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I think one indicates a path while another indicates an area. More of a 1D, 2D, 3D kind of thing? Geometrical?

3 years ago

https://www.duolingo.com/charlesisbozo

Why "Det" and not "Der"?

2 years ago

https://www.duolingo.com/NicoloMait

Part-time love is the life round here.

1 year ago

https://www.duolingo.com/Talei16
Talei16
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When should I used "her" and should I used "hit"?

1 year ago

https://www.duolingo.com/Deliciae
Deliciae
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"Her" for location, "hit" for direction:

"De bor her." = "They live here."
"De går her." = "They're walking here." (at this place)
"De går hit." = "They're walking here." (to this place)

The same holds true for "der" and "dit".

1 year ago

https://www.duolingo.com/BichaelMurns

Would "There live many around here." also be accepted?

3 months ago

https://www.duolingo.com/skynightstar

I'm not sure. It sounds awkward and unnatural in English, so probably not. It works in Norwegian, but not really in English.

3 months ago

https://www.duolingo.com/BichaelMurns

I wouldn't say it sounds awkward in English, but perhaps a bit archaic.

3 months ago

https://www.duolingo.com/skynightstar

Archaic and awkward imo.

3 months ago

https://www.duolingo.com/morgenlys

Why not the sentence "De bor mange her omkring"? De instead of det?

3 years ago

https://www.duolingo.com/SarahAnn67
SarahAnn67
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I think this may be an impersonal use of 'det' before a verb, which could be singular or plural depending on what comes afterwards. I'm guessing you can't use 'de' here as it's a set phrase.

3 years ago

https://www.duolingo.com/Gary_Kotka

'De' = they. I'm not sure, but I think it could be used here, but it would completely change the meaning of the sentence. If I'm correct here, 'De bor mange her omkring' refers to a specific group of people living in a certain area, e.g. when talking of Finnish people living in, say, Stockholm.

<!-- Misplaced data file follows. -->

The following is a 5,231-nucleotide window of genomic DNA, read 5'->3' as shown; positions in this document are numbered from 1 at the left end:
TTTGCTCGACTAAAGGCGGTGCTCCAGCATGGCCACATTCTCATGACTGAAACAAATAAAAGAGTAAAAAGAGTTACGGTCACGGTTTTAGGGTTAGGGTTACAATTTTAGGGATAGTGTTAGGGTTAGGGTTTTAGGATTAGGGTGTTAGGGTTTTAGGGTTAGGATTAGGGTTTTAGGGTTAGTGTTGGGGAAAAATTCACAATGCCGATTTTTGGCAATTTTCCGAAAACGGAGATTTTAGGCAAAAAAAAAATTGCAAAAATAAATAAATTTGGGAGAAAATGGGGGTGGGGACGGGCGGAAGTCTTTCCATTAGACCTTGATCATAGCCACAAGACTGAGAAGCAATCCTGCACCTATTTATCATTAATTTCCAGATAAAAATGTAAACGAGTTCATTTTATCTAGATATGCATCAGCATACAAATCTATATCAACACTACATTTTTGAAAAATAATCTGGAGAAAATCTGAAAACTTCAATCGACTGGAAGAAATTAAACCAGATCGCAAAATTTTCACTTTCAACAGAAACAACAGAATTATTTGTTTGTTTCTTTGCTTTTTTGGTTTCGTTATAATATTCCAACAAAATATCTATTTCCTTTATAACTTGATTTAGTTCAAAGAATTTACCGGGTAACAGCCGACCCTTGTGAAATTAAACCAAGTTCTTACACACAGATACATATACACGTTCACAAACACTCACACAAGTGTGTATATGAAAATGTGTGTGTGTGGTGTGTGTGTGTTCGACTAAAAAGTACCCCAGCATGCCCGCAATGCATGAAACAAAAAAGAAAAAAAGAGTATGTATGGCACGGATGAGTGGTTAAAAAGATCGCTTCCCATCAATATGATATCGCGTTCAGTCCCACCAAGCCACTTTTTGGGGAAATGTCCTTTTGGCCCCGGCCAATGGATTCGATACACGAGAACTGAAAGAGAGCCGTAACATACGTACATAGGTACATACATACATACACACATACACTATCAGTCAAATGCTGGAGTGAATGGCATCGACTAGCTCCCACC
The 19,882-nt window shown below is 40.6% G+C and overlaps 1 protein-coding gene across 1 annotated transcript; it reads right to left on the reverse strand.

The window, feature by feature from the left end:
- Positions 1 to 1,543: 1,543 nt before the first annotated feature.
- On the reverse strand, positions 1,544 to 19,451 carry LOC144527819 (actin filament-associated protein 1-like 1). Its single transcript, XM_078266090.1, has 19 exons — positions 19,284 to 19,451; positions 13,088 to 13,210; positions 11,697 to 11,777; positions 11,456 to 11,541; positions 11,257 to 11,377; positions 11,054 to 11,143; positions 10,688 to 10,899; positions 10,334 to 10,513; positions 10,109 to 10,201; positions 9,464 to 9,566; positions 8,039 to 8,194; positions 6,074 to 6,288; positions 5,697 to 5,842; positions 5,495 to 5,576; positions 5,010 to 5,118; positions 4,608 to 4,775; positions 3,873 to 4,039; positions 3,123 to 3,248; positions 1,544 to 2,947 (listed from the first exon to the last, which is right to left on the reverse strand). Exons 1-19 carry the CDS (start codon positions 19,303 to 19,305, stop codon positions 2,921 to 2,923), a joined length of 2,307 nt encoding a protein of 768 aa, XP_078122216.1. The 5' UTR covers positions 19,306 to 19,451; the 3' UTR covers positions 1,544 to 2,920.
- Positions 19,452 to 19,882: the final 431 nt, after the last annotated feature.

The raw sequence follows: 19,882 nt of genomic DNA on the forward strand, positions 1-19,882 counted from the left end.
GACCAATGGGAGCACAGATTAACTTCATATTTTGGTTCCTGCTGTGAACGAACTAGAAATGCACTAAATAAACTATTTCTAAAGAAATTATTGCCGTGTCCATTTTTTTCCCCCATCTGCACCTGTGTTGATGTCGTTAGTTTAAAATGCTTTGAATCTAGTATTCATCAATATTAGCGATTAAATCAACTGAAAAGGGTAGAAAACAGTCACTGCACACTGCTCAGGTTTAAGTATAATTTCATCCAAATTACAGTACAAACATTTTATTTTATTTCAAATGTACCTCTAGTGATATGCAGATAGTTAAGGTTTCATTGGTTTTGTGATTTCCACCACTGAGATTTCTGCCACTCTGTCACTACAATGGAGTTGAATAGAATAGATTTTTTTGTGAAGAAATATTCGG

2 years ago

https://www.duolingo.com/Deliciae
Deliciae
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That's a correct deduction of the meaning, though in that case we'd still prefer to phrase the sentence differently:

"Det bor mange X her omkring."
"Det bor mange av dem her omkring."

"De bor mange her omkring" is not a sentence I could see myself using.

2 years ago

https://www.duolingo.com/myeru

many what?

1 year ago

https://www.duolingo.com/skynightstar

Many people. I guess the 'people' is implied in this sentence. I've heard 'many' used like this in English before too, although I'm not sure if that's grammatically correct, and it does come across quite formal to me as a native English speaker. We tend to say 'many people' instead of just 'many'.

6 months ago

https://www.duolingo.com/MichaPau
MichaPau
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My first try with this phrase was:

There is much life around

Like your are sitting somewhere in nature and hear (or even see) a lot of animals and plants etc. and say: (Wow) there is (so) much life around!

This is not the correct meaning of this phrase but - hence it was my first though - how would one say that ???

11 months ago

https://www.duolingo.com/JohnGardne7
JohnGardne7
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My guess is, "Det er så mye liv her omkring." Would it still work with 'bor?'

11 months ago

https://www.duolingo.com/PatriciaSimina

The dictionary says to live translates to å leve, thus conjugating to lever. Can someone explain the use of bor here and the meaning, please? Tussen takk!

9 months ago

https://www.duolingo.com/BichaelMurns

Don't take my word for it, but I believe "lever" refers to life itself, whereas "bor" refers to the location where one lives or calls home.

3 months ago

https://www.duolingo.com/skynightstar

å bo = to reside

3 months ago

https://www.duolingo.com/EricBlume1

Why not "mange bor"?

5 months ago

https://www.duolingo.com/Serena0401
Serena0401
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So, grammatically speaking, what's the subject in this sentence? Det? And mange is the complement...right?

1 month ago